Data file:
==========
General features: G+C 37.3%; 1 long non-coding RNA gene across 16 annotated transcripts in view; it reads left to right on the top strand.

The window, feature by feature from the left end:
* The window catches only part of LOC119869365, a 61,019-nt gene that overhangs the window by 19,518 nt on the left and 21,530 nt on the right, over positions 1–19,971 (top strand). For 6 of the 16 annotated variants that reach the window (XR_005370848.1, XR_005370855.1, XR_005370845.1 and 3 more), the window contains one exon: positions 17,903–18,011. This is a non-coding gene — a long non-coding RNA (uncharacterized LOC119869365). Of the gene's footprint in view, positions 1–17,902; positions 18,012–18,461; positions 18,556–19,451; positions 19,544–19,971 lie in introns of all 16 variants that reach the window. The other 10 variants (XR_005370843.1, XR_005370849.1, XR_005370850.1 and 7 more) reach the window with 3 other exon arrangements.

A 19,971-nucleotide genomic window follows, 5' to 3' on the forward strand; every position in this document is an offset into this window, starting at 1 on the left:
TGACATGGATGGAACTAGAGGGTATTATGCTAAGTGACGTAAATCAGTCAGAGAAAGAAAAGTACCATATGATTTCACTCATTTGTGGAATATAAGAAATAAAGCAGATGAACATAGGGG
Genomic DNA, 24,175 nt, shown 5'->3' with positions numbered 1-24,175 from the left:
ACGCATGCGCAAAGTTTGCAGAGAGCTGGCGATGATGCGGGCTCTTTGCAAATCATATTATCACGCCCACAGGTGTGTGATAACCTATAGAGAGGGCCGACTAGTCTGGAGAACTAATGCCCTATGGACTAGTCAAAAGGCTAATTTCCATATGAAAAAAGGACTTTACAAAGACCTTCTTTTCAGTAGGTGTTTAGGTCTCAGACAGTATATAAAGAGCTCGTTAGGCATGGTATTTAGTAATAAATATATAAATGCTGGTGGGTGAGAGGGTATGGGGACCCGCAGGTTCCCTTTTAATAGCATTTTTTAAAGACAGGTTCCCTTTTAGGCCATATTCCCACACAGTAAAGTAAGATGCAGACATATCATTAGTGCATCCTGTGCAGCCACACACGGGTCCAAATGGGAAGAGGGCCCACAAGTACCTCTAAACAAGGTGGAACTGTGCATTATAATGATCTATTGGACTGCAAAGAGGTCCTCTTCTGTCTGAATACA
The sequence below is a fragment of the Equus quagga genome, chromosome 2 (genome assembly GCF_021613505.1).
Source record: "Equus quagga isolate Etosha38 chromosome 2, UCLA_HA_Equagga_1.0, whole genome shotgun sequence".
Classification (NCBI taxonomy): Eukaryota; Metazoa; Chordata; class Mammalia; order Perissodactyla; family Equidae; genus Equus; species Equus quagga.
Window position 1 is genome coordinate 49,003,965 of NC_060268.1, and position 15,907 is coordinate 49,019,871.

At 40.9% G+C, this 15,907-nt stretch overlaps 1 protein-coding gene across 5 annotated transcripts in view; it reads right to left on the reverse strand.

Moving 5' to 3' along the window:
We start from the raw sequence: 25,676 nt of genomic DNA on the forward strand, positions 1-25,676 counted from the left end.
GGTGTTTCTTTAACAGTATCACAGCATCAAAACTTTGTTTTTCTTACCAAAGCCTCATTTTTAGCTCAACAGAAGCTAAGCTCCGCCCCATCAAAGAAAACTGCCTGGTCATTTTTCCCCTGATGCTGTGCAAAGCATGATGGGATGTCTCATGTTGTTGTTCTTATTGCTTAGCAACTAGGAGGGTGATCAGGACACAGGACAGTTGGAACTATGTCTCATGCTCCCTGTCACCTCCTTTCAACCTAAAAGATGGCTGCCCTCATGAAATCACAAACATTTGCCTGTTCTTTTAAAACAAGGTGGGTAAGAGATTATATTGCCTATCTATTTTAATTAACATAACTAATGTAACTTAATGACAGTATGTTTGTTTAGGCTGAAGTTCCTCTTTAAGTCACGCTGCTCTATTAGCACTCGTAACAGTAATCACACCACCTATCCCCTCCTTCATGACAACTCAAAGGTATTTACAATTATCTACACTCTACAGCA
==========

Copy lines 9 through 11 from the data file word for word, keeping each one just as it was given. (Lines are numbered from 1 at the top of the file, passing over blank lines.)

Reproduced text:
Source record: "Equus quagga isolate Etosha38 chromosome 2, UCLA_HA_Equagga_1.0, whole genome shotgun sequence".
Classification (NCBI taxonomy): Eukaryota; Metazoa; Chordata; class Mammalia; order Perissodactyla; family Equidae; genus Equus; species Equus quagga.
Window position 1 is genome coordinate 49,003,965 of NC_060268.1, and position 15,907 is coordinate 49,019,871.